In additional news, a peaceful protest outside the Monolith visitation registration offices turned violent earlier this week, forcing a police response with tear gas to disperse the crowd. Several arrests were made but none of them claimed to be responsible for agitating the crowd. The office has remained closed since the end of last year when it was attacked by a still-unidentified group of kerbs that left some staff injured. The government refuses to open it until those responsible have been found however despite religious leaders claiming to be doing all they can to help no arrests have yet been made and the case remains cold. Whether or not the same mysterious group incited the riot is still not known and authorities remain frustrated.

ATN Database

The weekly update for the Asteroid Tracking Network database is available here, containing 2,008 asteroids and 7 updated with new observation data.

Celestial Snapshot of the Week

We’ve had several close planetary encounters recently and the latest is Duna and Eve, captured here by the Kerman Observatory atop Kravass. Although they did come closer, no scopes were in place to witness it. Because Eve is on an inclined orbit, it doesn’t always approach Duna when they share the same elongation, or height above the horizon. Furthermore as an inner planet it doesn’t always get high enough in the sky to approach Duna’s position either. Duna’s moon Ike is visible but Eve’s moon Gilly was too far away to be included in this close-up image.

From the Desk of Drew Kerman

Out of Character Behind the Scenes stuff

Written on 5/17/18

Took a week to get this far but at least I didn’t lose any more time. GTA: Online had a stimulus package giving you money for just logging in every day the past week so I did and wasted a good amount of time on it with my buddy. I also got a bit burnt out and spent some time planning a road trip for this summer. I enjoy the logistics of planning things. Once me and an ex-girlfriend planned a 5-day Florida trip to Disney World, Sea World, Epcot, MGM Studios and Universal. Yea, 5 days. We had an itinerary for all the attractions we wanted to hit and when. I’ll tell you we did everything we planned for and it was by far one of the best vacations I’ve been on.

Progeny launch

This was a new experience because I wasn’t just taking the rocket straight from the VAB to the pad and launching it. In hindsight I probably could have created a launch site with Kerbal Konstructs – not actually placing any objects just defining a new launch site location. Instead I launched the rocket to the pad from the VAB then moved it with Vessel Mover over to the launch site. Then that kicked off the mission timer so I had to modify the persistence file to return the vehicle to a pre-launch state. Now I had to load into the flight scene for a vehicle already active which was a different state from just deployed, so my kOS code needing a bit of tweaking to operate properly at boot-up. Finally the launch base wanted to rotate veeeery slowly for some reason, so I had to engage timewarp while getting set up to launch so it would freeze.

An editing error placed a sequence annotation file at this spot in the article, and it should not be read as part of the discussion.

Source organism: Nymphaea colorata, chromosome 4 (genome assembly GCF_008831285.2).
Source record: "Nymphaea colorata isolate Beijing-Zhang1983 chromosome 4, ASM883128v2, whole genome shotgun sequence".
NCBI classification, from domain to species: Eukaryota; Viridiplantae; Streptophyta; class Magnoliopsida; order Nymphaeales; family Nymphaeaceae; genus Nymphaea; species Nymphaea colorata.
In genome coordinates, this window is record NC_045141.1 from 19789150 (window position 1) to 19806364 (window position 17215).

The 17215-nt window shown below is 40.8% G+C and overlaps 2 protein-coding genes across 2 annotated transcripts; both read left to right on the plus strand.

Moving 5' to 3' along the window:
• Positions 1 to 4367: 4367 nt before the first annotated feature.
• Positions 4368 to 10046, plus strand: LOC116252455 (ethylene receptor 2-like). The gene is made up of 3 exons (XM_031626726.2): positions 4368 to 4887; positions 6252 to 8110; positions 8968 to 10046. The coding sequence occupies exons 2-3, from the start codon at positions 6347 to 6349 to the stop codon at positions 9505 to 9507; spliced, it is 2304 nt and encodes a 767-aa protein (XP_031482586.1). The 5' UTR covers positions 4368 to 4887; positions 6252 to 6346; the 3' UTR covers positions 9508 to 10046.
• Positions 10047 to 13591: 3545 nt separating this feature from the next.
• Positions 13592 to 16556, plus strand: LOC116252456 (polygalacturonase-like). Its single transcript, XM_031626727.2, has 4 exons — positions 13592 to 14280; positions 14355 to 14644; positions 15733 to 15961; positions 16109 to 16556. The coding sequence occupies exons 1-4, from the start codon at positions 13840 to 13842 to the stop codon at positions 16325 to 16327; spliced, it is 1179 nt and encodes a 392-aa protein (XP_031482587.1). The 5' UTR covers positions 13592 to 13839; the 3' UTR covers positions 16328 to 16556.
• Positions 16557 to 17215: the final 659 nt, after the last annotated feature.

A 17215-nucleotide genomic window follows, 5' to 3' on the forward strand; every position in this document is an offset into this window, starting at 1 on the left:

Other than all that everything went fine. Well, except for the failure to recover the rocket. But that oversight with the altitude measurements was an honest mistake. I didn’t find it and leave it in there, although maybe I would have if I had. Also the inclination deviation was not planned, that’s just what happened. Despite the rotating launch pad I did send up the rocket at 44.69°

Deuce photos

Uuuughhhhggugghghggdhfwetrfdwhwegdf – taking inflight photos has become such a pain in the ass since AirPark stopped working properly in KSP v1.3 – it’s still not fixed in v1.4 either. Originally I could just place the plane in mid-air right from when the flight scene loads and just switch to the camera view and save a photo. Now I have to position the plane while allll the scenery and stupid-high level of detail terrain is loaded and it’s sloooooowww. Like, depending on the circumstances it can seriously take upwards of an hour just to setup and capture a single photo. I’m not kidding, because there are times I have to deal with shit like this photo, which was from a camera mounted on the belly but for some reason the Infernal Robotics swivel part I was using couldn’t turn past 90°, so I actually had to rotate the entire plane to get the angle I wanted (and then had to spend more time fixing the rotation in the SPH later).

I went a bit low-effort on Jeb and Val’s photo because of all the trouble I went through getting the aircraft photos. I just didn’t have the time left to put more work into it. Originally I was going to have them side by side with Jeb hugging around Val’s waist and her with an arm up over his shoulder. Could have been possible with some compositing since they can’t actually touch like that in the game, I can only pose them individually. I was going to get some small facial motion out of them too with time warp but it decided not to work when I tried it so, fuck it.

New crew

Bringing in crew from the original flight instructors to replace Jeb and Val was always the plan, the original iteration of the KSA had such Flight Officers as well. I did have some second-thoughts tho and considered not having any new crew so I could relegate Genesis missions more into the background like I do KerBalloon missions. This would mean I’m not spending time flying around so much. Ultimately tho I decided I like flying too much and want to keep doing it.

Autopilot

I’ve been using the FAR stability controls to keep the wings level during flight but a wings-level 0° roll position doesn’t mean the aircraft’s heading will remain constant thanks to the planet turning underneath it. This rotation also means when traveling in a great circle path to a location the heading needs to constantly be updated. This last flight I actually looked into the stability settings and found I can set the hold point for roll. So by tweaking it to values like -0.175° I can have the plane hold a bank juuuust enough to turn at a rate that keeps pace with the changing heading to the waypoint. So yea I can mostly sit back and read on my iPad while the aircraft flies, which means long flights aren’t a complete time-sink now at least. I have two side monitors I wish I could do work on as well, but when KSP loses focus the right-click part access windows I have pinned freeze and no longer update so my 1-sec screen captures no longer have updated data for everything. Data logging from the game itself still runs fine but I’m not capturing all my data that way.

Welp, back to it…